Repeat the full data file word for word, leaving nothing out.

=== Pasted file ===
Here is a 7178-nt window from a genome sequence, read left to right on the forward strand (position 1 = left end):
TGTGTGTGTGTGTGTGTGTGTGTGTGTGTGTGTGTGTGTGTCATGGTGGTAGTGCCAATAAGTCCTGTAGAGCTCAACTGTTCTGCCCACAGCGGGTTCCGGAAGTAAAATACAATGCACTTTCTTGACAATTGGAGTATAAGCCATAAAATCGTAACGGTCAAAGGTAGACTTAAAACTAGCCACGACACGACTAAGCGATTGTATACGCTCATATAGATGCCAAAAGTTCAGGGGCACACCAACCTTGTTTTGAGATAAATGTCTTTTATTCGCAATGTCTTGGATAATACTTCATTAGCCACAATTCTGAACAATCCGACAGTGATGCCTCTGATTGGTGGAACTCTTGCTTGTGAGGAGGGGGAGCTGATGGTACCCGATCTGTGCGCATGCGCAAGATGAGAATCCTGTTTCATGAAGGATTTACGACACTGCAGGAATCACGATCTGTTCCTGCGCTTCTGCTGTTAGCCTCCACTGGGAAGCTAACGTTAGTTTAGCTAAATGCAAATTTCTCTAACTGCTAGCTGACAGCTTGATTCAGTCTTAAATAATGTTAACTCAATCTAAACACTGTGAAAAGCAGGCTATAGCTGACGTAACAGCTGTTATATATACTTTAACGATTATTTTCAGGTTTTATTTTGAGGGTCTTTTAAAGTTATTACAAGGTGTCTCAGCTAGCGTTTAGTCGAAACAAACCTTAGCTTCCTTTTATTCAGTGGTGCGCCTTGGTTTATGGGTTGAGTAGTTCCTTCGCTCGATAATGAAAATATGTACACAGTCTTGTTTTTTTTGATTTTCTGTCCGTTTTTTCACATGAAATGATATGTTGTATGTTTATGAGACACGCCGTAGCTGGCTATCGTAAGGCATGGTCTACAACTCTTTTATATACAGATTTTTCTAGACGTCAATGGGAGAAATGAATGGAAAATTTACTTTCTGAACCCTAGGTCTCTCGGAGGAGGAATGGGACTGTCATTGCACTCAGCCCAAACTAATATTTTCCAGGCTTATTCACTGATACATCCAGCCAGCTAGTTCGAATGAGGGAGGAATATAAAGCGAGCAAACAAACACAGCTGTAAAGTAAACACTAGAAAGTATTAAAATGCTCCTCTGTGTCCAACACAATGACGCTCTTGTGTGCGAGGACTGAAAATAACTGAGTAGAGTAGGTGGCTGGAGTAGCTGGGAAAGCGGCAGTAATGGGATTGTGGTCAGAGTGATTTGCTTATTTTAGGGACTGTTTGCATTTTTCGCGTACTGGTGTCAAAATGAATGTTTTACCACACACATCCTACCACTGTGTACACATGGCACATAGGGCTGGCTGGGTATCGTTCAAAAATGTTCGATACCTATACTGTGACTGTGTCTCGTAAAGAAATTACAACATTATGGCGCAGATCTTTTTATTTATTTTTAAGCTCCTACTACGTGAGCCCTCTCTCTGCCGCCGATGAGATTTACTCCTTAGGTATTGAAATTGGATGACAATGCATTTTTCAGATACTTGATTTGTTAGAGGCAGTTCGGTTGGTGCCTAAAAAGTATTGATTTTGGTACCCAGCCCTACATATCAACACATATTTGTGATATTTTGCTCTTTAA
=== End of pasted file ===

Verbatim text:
Here is a 7178-nt window from a genome sequence, read left to right on the forward strand (position 1 = left end):
TGTGTGTGTGTGTGTGTGTGTGTGTGTGTGTGTGTGTGTGTCATGGTGGTAGTGCCAATAAGTCCTGTAGAGCTCAACTGTTCTGCCCACAGCGGGTTCCGGAAGTAAAATACAATGCACTTTCTTGACAATTGGAGTATAAGCCATAAAATCGTAACGGTCAAAGGTAGACTTAAAACTAGCCACGACACGACTAAGCGATTGTATACGCTCATATAGATGCCAAAAGTTCAGGGGCACACCAACCTTGTTTTGAGATAAATGTCTTTTATTCGCAATGTCTTGGATAATACTTCATTAGCCACAATTCTGAACAATCCGACAGTGATGCCTCTGATTGGTGGAACTCTTGCTTGTGAGGAGGGGGAGCTGATGGTACCCGATCTGTGCGCATGCGCAAGATGAGAATCCTGTTTCATGAAGGATTTACGACACTGCAGGAATCACGATCTGTTCCTGCGCTTCTGCTGTTAGCCTCCACTGGGAAGCTAACGTTAGTTTAGCTAAATGCAAATTTCTCTAACTGCTAGCTGACAGCTTGATTCAGTCTTAAATAATGTTAACTCAATCTAAACACTGTGAAAAGCAGGCTATAGCTGACGTAACAGCTGTTATATATACTTTAACGATTATTTTCAGGTTTTATTTTGAGGGTCTTTTAAAGTTATTACAAGGTGTCTCAGCTAGCGTTTAGTCGAAACAAACCTTAGCTTCCTTTTATTCAGTGGTGCGCCTTGGTTTATGGGTTGAGTAGTTCCTTCGCTCGATAATGAAAATATGTACACAGTCTTGTTTTTTTTGATTTTCTGTCCGTTTTTTCACATGAAATGATATGTTGTATGTTTATGAGACACGCCGTAGCTGGCTATCGTAAGGCATGGTCTACAACTCTTTTATATACAGATTTTTCTAGACGTCAATGGGAGAAATGAATGGAAAATTTACTTTCTGAACCCTAGGTCTCTCGGAGGAGGAATGGGACTGTCATTGCACTCAGCCCAAACTAATATTTTCCAGGCTTATTCACTGATACATCCAGCCAGCTAGTTCGAATGAGGGAGGAATATAAAGCGAGCAAACAAACACAGCTGTAAAGTAAACACTAGAAAGTATTAAAATGCTCCTCTGTGTCCAACACAATGACGCTCTTGTGTGCGAGGACTGAAAATAACTGAGTAGAGTAGGTGGCTGGAGTAGCTGGGAAAGCGGCAGTAATGGGATTGTGGTCAGAGTGATTTGCTTATTTTAGGGACTGTTTGCATTTTTCGCGTACTGGTGTCAAAATGAATGTTTTACCACACACATCCTACCACTGTGTACACATGGCACATAGGGCTGGCTGGGTATCGTTCAAAAATGTTCGATACCTATACTGTGACTGTGTCTCGTAAAGAAATTACAACATTATGGCGCAGATCTTTTTATTTATTTTTAAGCTCCTACTACGTGAGCCCTCTCTCTGCCGCCGATGAGATTTACTCCTTAGGTATTGAAATTGGATGACAATGCATTTTTCAGATACTTGATTTGTTAGAGGCAGTTCGGTTGGTGCCTAAAAAGTATTGATTTTGGTACCCAGCCCTACATATCAACACATATTTGTGATATTTTGCTCTTTAA